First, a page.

Therapies Under Investigation for Waldenström Macroglobulinemia


The exciting therapies in the pipeline that are thought to target novel mechanisms in Waldenström macroglobulinemia.

Bhavesh Shah, RPh, BCOP: We’ve covered everything on BTK inhibitors. Let’s briefly touch on some of the future agents and investigational drugs that you’re excited about in Waldenström macroglobulinemia. We have a BCL2 inhibitor and another exciting third-generation BTK inhibitor, LOXO-305, which seems to be really exciting. I don’t want to steal your thunder. I’m sure you have other drugs you want to talk about.

Steven Treon, MD, PhD, FACP, FRCP: Times are really exciting. What’s important is for our pharmacy colleagues to recognize that genomic-based biology is driving progress in this disease. High BCL2 levels are seen particularly among MYD88-mutated patients in their tumor cells. Venetoclax looks like it’s going to be a great drug. Our study was just accepted in the JCO [Journal of Clinical Oncology]. It’s online. In previously treated patients, we saw an 80% major response rate, and the median PFS [progression-free survival] in these patients was 30 months. It’s important to keep in mind that many patients already saw a BTK inhibitor, and the response levels were very similar. It gives us an option after a BTK inhibitor.

I mentioned earlier that CXCR4 is also a troublemaker. When you see CXCR4 in these patients, the time to response is longer. They don’t get the depth of response, and they progress sooner. They’re more at risk of getting BTK CS481 mutations and becoming resistant. We recently published our trial with ulocuplumab. It’s a CXCR4 antagonistic antibody. Even though it’s a small trial and you can read only so much into it, we showed that the response characteristics, including the PFS data, was what we would have expected with somebody who has CXCR4 wild type. It was truly modifying of the treatment response. We’re excited about the development of CXCR4 antagonist.

There’s also an oral antagonist, mavorixafor, against CXCR4 that’s in clinical trial. We reported some of the preliminary safety data at EHA [European Hematology Association Congress], and we had a little more on this at ASH [American Society of Hematology Annual Meeting].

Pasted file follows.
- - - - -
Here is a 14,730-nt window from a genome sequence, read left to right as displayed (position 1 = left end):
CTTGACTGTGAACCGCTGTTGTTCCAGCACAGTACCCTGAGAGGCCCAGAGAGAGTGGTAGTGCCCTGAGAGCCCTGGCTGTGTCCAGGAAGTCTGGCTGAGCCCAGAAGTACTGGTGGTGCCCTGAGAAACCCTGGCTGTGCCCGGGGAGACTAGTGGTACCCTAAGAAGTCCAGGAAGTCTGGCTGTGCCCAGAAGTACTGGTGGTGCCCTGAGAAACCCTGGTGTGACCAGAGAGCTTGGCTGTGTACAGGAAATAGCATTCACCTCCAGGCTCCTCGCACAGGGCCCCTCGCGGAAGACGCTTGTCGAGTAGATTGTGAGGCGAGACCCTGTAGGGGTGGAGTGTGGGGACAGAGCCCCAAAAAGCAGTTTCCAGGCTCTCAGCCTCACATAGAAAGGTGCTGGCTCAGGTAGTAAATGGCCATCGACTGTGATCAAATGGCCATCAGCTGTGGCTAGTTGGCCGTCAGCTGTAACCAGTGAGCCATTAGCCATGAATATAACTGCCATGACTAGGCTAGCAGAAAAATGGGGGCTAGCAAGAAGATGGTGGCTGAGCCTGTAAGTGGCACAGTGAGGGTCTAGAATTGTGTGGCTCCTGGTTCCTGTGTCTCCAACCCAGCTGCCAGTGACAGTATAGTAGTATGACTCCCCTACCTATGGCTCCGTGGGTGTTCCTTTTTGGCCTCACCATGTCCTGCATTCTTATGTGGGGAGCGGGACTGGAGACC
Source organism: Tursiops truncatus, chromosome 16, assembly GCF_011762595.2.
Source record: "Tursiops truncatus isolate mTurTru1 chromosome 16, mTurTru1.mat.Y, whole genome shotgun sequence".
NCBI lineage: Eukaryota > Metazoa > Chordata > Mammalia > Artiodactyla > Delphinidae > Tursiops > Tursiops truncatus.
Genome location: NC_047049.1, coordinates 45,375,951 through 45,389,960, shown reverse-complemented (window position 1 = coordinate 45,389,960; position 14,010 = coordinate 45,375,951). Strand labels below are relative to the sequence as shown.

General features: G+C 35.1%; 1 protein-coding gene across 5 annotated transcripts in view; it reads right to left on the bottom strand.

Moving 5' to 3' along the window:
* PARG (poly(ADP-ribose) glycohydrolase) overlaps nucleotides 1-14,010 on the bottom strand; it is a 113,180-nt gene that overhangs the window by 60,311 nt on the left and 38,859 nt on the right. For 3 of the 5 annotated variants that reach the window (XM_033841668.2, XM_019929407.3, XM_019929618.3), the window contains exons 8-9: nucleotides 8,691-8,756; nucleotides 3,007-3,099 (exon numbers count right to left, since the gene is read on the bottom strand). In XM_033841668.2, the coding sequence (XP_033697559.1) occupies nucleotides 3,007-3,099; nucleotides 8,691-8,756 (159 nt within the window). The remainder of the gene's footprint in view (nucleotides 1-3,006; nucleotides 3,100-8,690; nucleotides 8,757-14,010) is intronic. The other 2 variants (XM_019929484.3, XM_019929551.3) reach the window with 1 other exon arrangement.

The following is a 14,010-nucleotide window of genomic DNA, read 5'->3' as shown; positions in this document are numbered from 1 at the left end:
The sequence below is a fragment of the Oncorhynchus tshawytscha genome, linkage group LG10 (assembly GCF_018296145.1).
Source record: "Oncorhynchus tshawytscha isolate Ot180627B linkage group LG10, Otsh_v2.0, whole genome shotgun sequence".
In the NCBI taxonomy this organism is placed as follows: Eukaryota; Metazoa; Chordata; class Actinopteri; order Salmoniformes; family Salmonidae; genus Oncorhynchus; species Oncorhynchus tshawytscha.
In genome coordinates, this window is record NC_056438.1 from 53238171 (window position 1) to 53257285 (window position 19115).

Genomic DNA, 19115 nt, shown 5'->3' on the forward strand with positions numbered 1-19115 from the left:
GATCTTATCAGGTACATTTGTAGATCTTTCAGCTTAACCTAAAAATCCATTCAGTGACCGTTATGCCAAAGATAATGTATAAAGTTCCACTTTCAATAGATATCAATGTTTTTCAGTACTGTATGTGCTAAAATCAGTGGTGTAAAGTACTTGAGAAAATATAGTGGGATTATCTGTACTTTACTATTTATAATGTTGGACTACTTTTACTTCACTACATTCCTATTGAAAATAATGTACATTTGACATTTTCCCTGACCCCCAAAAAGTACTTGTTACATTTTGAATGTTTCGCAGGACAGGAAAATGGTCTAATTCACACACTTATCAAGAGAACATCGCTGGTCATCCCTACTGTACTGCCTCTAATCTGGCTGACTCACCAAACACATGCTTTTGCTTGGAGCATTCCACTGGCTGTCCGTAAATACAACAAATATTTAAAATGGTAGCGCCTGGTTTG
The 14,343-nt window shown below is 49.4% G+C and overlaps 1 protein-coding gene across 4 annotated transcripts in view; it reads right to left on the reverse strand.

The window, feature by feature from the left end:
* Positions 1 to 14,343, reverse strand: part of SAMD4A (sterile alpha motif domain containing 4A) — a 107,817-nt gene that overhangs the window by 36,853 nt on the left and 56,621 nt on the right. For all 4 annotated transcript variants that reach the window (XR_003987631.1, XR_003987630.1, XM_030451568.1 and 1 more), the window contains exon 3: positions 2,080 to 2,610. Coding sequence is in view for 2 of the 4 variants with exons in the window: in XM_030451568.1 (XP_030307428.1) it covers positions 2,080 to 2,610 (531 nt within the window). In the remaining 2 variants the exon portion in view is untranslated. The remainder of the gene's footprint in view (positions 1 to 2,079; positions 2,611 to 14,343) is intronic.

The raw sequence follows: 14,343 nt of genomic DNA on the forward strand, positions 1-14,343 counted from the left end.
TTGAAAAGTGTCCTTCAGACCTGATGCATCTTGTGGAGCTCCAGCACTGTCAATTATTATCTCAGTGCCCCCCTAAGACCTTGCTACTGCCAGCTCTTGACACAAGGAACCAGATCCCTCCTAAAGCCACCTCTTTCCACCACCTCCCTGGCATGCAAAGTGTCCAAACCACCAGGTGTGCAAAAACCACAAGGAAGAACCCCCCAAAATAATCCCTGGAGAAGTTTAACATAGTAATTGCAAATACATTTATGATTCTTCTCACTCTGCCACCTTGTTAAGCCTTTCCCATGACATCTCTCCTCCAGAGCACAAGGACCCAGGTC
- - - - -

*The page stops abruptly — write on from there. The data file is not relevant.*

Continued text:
Pirtobrutinib, which you mentioned, is a noncovalent BTK inhibitor. We’re excited about this drug because it gives us another option for somebody who develops a BTK CS481 mutation. My friend and colleague Michael Wang at [The University of Texas] MD Anderson [Cancer Center] did a very large study that included patients with Waldenström macroglobulinemia. They saw a 60% response rate among their patients with Waldenström who were treated with a BTK inhibitor. We’re doing a large trial validating those initial observations. We’re going to continue to be able to exploit these drugs. My colleague Jorge Castillo is combining ibrutinib and venetoclax. That’s a great trial. I also see zanubrutinib and BCL2 inhibitors coming together too. We’re going to be optimizing these drugs. It’s not just about bringing new drugs into the sphere. It’s optimizing them so we have a better effect on the disease.

Bhavesh Shah, RPh, BCOP: We continue to improve on BTK inhibitors, with the third-generation BTK inhibitor that you mentioned having an overall response rate of 60% and an adverse-effect profile that seems to be amazing compared with the current agents. From a pharmacist perspective and provider, having something that has minimal grade 3 or 4 toxicity, and maybe even grade 2, seems to be very tolerable. I’m excited to see these agents.

Steven Treon, MD, PhD, FACP, FRCP: I’m impressed with the lack of atrial fibrillation [AFib] that has also been seen with pirtobrutinib, or LOXO-305. The study numbers are still relatively small. We’re still in the hundreds, but it’s cool to see that there might be a difference in AFib too. It’s an exciting time. This is a great time to be in oncology. I’m sure for the next generation, it will be greater, but look at what all this basic science has taught us and continues to teach us.

Bhavesh Shah, RPh, BCOP: We’re out of time, so I want to thank you and our viewing audience. I hope you found this Pharmacy Times® Insights to be rich and informative.

Steven Treon, MD, PhD, FACP, FRCP: Likewise.

Transcript edited for clarity.

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